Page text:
The last two days have been some of the more challenging set-ups in my international work with children. The children, of course, have been fabulous. The facilities, space and instruments—wonderful. The schedule—one class each with grades 1, 2, 3, 4 for 45 minutes—just fine. The presence of support staff ultimately unneeded, but nice to know they’re there and also good that they’re witnessing the miraculous. So what’s the beef?
Each class had between 70 and 90 children. I repeat—between 70 and 90. Not the typical intimate kind of encounter that the Orff work seeks and develops. Fine for mass singing, something I love and am at home with. But 90 kids working out dances all at the same time? Playing xylophones? Doing clapping plays? Again, used to these numbers with adults, but 6-year olds?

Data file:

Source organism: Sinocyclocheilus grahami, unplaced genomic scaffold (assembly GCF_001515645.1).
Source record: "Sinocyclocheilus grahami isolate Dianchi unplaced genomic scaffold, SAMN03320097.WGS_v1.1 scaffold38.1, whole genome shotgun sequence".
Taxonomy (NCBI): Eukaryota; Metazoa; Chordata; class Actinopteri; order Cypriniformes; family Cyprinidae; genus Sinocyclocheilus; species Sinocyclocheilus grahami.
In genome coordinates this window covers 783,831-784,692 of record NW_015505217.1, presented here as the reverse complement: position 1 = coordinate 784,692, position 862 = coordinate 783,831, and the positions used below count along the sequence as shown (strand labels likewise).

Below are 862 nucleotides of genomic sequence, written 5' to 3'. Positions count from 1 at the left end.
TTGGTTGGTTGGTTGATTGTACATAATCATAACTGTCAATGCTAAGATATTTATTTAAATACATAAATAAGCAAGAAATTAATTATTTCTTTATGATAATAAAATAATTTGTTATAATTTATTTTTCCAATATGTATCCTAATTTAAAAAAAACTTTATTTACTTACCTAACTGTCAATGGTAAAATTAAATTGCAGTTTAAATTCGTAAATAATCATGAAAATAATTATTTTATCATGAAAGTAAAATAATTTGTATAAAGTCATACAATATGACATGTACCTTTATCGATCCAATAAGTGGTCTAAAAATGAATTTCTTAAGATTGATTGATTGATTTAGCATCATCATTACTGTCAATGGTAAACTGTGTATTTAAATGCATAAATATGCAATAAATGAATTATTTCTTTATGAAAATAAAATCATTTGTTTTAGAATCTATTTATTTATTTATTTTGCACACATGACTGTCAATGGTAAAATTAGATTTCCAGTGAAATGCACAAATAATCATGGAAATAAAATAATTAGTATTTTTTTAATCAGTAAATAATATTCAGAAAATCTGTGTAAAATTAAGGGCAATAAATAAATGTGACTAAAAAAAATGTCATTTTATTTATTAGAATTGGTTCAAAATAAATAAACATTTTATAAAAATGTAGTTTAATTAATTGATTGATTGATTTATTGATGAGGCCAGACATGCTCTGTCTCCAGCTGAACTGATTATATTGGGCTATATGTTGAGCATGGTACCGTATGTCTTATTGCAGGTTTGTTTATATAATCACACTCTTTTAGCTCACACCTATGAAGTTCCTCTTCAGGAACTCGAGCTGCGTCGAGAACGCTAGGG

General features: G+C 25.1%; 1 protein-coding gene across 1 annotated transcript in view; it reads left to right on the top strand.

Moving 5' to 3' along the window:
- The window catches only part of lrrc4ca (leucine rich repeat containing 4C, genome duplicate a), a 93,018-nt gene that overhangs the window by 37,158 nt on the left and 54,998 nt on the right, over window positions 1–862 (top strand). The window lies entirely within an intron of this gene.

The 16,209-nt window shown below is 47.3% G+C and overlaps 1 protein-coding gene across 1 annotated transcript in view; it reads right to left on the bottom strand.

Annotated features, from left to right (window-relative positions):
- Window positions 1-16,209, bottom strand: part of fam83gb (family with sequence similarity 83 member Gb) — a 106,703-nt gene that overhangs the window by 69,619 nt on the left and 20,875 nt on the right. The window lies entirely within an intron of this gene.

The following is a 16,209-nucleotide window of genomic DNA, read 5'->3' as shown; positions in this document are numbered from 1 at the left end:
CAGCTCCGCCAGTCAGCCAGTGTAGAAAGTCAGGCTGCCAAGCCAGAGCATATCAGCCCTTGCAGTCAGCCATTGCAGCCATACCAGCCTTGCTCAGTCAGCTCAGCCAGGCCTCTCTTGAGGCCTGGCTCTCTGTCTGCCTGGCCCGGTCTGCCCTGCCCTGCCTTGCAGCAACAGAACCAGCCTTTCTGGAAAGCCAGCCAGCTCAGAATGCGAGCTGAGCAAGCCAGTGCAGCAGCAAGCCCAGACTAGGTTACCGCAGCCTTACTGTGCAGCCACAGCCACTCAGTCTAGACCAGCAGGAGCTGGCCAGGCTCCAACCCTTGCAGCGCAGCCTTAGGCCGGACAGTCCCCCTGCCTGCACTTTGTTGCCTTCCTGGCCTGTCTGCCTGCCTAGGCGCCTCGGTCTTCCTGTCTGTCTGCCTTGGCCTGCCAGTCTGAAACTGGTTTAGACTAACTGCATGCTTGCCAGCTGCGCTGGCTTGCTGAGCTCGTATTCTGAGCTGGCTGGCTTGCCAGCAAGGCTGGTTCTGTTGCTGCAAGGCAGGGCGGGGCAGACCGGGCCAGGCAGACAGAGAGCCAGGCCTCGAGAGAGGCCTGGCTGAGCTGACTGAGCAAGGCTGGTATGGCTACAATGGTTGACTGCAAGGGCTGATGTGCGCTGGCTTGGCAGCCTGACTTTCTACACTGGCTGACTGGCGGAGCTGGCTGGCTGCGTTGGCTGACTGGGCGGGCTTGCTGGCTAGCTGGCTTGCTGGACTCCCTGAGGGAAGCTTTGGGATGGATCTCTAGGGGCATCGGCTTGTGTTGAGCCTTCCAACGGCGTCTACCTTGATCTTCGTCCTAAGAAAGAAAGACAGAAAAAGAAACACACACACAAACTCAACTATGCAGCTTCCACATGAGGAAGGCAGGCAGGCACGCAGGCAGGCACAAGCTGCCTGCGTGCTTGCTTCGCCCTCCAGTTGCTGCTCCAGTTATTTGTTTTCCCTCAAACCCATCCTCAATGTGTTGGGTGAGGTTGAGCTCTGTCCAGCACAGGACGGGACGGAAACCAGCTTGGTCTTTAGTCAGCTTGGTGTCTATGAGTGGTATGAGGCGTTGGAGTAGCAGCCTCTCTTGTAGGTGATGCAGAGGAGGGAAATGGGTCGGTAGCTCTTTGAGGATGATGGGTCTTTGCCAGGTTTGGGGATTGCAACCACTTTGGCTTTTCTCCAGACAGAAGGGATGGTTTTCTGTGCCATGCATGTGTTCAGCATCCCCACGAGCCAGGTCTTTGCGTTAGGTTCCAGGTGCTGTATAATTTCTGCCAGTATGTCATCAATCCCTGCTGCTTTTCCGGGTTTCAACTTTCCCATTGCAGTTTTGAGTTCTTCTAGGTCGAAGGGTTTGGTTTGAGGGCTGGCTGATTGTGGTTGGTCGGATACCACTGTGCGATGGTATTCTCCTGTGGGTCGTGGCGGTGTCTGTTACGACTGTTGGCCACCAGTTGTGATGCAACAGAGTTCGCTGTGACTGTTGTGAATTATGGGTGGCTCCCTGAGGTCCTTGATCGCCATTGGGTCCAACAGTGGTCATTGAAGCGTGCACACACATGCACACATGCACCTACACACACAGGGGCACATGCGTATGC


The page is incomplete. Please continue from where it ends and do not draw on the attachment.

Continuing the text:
Well, I’m happy to report that we did it! Here’s how:
• My strategy of some kids playing xylophones, some kids studying to take over and some kids singing with body percussion pretty much worked. 30 in each group.
• I put out 8 xylophones for 8 kids to play once through part of the song we had song. Then those 8 went off into a circle to start to make up a dance while the next 8 played xylophones. Etc.
• As the new guy in town who knows what he’s doing, who immediately connected with the kids through humor and kid-friendly activity, who has a big enough voice to cut through the 90-kid buzz, combined with well-behaved and disciplined kids (not like mine at the SF School!!) helped it all work. At the end, a darling 8-year old came up to me and said, "Can I get a hug?" It was the perfect punctuation mark for the large sentences we had created.
I still prefer groups of 12-16 kids for the core Orff work, but good to know it’s possible with these extra-large super-size groups. One more class with each group tomorrow—we’ll see if my good luck holds out.